Track and field athletes, a solitary lot, have one chance to get it right.
There are no seven-game series, fourth-quarter rallies, ninth-inning heroics or third-set comebacks to bail out sub-par efforts earlier in the game.
Instead, track and field offers one moment to pull together all the training and measure up to a challenge. It’s the true essence of sport, most dramatically illustrated in the 100-meter dash. Everything is settled in 11 seconds or less.
Saturday afternoon before thousands of spectators at Eagle High School, Wood River High School senior Ian Keys toed the starting line of the State 4A boys’ 100-meter dash.
He was the top 100m qualifier of all athletes—big schools or small—in the 96th annual Idaho High School Track and Field Championships.
Keys rose to the challenge, easily winning the 100m dash in a wind-aided 10.85 seconds and later in the day capturing the 200m dash in 22.07 seconds, again with a wind factor.
Those times approximated the school records Keys established at the state-qualifying Great Basin Conference meet in Twin Falls May 8-9 when he won 100m in 10.80 seconds and added the 200m district victory in 22.07 seconds.
On Saturday, four-year Wolverine track performer Keys thus became the first Wood River athlete to ever win the 100m dash at the state meet.
His 200m dash victory at state elevated Keys to the lofty Wolverine status occupied by Lisa Bernhagen, who captured four consecutive state 200m titles from 1981-84 and still holds the girls’ class 200m record of 25.14 set 29 years ago.
Wood River High’s previous top 100m placers at the state meet, then in the A-2 class, were Alan Schwartz in third place at 11.24 seconds in 1987 and Aaron Baker third 11.57 in 1988. Baker was second in 200m at the same meet 25 years ago.
But the Keys 100m victory Saturday came with drama.
In Friday’s preliminaries, Jerome senior Tyler Branch posted the best qualifying time for Saturday’s final with a wind-aided 10.74 seconds, with Keys right behind at 10.98. So they lined up next to each other in Saturday’s final—Branch in lane No. 4 and Keys in No. 5.
The starting gun fired, followed immediately by a second gunshot signifying a false start.
Who was it?
Keys and Branch seemingly broke at the same time, in fact, Keys had a terrific start. Wood River coach Monte Brothwell said afterwards it was too bad there was a false start in the 100m because the state record might have been broken.
Later, before the 100m awards ceremony, sixth-place finisher Malik Whitfield of Mountain Home commented to Keys that he thought Keys had been called for the false start.
But Keys said he knew he hadn’t false-started.
It turned out to be Branch, who walked off the track, stunned by the turn of events, leaving Keys and the other sprinters to regroup for another start. Keys said, “I lost focus for a minute, but got it back quickly. I kept telling myself I was a senior and this was my last 100m high school race.”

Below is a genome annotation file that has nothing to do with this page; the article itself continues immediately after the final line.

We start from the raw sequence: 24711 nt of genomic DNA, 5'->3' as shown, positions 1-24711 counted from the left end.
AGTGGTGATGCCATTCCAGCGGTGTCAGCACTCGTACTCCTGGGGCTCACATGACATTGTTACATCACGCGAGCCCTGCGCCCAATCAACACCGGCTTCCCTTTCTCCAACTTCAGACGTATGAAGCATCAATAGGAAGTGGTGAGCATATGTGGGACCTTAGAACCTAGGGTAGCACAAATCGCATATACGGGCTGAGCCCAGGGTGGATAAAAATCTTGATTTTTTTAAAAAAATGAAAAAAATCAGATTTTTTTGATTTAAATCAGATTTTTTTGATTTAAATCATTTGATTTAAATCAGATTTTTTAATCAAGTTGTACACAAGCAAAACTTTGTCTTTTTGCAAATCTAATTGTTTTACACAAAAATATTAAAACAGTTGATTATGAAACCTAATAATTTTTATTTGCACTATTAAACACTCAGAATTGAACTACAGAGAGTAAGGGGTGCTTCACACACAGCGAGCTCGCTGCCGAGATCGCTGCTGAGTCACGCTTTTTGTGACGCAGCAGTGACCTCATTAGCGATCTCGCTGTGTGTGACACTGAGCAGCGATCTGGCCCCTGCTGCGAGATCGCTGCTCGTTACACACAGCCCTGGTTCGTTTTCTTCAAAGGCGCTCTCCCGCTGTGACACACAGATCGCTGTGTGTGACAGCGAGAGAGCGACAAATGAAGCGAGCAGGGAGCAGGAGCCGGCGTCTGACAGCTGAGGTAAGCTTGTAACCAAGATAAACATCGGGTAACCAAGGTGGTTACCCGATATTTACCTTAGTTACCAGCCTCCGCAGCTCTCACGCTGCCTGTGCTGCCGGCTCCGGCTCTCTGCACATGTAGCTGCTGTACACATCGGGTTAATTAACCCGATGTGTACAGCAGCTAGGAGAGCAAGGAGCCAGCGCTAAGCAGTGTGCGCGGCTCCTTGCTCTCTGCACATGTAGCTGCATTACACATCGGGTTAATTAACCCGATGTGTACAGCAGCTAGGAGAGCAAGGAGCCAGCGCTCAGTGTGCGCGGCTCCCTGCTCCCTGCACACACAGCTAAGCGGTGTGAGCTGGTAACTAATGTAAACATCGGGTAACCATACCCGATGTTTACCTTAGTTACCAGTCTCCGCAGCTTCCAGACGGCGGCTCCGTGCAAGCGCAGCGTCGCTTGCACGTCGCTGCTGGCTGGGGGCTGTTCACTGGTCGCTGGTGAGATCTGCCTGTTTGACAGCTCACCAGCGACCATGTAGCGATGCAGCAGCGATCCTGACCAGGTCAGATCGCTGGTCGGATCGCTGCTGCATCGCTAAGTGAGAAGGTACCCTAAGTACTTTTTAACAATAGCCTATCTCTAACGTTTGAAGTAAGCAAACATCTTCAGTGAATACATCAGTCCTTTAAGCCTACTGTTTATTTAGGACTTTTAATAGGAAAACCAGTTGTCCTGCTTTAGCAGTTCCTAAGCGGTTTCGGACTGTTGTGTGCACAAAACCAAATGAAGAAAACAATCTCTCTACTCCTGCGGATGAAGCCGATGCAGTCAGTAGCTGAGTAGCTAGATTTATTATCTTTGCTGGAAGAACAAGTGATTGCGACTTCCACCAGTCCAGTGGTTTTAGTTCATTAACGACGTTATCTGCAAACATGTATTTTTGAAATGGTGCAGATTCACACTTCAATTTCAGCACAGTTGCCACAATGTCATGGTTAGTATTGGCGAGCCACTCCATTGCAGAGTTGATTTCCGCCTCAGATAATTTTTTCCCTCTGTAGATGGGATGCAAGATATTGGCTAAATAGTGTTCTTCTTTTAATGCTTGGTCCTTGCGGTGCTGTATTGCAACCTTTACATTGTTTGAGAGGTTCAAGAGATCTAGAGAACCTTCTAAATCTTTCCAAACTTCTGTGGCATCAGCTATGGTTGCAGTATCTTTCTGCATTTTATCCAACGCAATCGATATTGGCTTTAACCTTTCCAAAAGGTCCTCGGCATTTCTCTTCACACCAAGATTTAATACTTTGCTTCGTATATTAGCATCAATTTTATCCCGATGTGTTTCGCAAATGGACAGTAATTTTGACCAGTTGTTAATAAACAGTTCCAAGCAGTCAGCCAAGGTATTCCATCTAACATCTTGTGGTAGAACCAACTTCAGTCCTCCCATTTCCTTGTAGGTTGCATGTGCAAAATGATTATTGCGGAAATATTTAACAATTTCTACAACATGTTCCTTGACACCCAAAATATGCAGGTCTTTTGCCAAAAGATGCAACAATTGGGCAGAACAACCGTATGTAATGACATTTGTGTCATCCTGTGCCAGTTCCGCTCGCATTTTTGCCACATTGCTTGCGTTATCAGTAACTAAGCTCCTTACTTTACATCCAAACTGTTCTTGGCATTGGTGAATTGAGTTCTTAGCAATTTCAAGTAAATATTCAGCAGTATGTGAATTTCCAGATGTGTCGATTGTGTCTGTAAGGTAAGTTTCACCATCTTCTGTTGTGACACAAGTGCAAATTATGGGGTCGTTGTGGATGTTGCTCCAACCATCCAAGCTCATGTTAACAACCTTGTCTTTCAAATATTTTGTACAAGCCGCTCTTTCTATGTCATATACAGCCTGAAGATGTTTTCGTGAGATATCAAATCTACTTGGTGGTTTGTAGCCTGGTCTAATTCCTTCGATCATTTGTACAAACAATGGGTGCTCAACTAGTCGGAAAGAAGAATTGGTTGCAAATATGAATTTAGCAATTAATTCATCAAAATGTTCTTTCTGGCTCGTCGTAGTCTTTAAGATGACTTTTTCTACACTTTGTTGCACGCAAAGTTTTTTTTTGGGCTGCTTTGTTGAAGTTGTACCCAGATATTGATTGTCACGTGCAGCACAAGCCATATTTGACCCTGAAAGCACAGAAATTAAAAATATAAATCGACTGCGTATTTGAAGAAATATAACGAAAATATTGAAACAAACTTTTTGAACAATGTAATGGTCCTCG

Keys broke cleanly again, took control about 30 meters down the track and powered with his strong kick to a convincing .22-second win over Moscow senior Chase Lanham.
Only Meridian junior Bryson Stout (wind-aided 10.82) clocked a faster time than Keys in winning the 5A boys’ state 100m title among sprinters in the five Gem State classifications contested last weekend in the Treasure Valley.
“I’m excited,” said Keys right after the race. He added he was confident in racing against Branch, having beaten the Jerome senior in their previous 100m dash clashes.
When asked if he races against a worthy challenger like Branch or against the clock in a record-setting pursuit, Keys replied without hesitation, “I race to win.”
Hopeful of running for Boise State University in the future, Keys (a wind-aided 22.07) defeated Minico High School senior Caleb Worley (22.32) by .25 seconds in the 200m dash.
Fired up by Worley and his senior teammate Jordan Browning, the Minico Spartan boys (31 points sprints, 3 hurdles, 22 relays, 20 field) captured their first-ever State 4A team championship by a slim 76 to 74.75 margin over three-time defending champion Rigby (5 sprints, 4 distances, 14 hurdles, 14 relays, 37.75 field).
Wood River tied for 11th of 23 schools with 20 points, all delivered by Keys.
Other point-getting performances for the nine Wood River state track athletes:
3—Sara Lichtenberg high jump (5-0).
6—Haley Montgomery 800m (2:26.83, personal record) and 3200m (11:53.45, personal record).
8—Kenya Schott 800m (2:30.08, personal record).
Janel Passey set a personal record of 5:42.78 in placing 15th in the girls’ 1600m run.
Other Hailey results: Alexis Gonzalez 15th 800m (2:14.31), 16th 1600m (4:55.80) and 14th 3200m (10:41.98); Chase England 9th 3200m (10:08.91) and 11th 1600m (4:36.39); and Taylor Douthit 15th discus (103-4).
The Wood River girls (13 points) tied for 15th place as a team. With 147 points, Rigby (33 sprints, 16 distances, 24 hurdles, 36 relays, 38 field) won its first State 4A girls’ team title since 2009 and fourth overall over defending champion Bishop Kelly of Boise (100.5).
Other state team champs:
· 5A: Rocky Mountain boys third straight title; Eagle girls first title since 2010 and fifth overall over two-time defending champ Mountain View.
· 3A: Sugar-Salem of Sugar City swept boys and girls, the Digger boys winning their first title and Sugar girls second straight and fifth in seven years.
· 2A: West Side won the boys’ and girls’ championships, third in four years for the boys, and first-ever for the girls.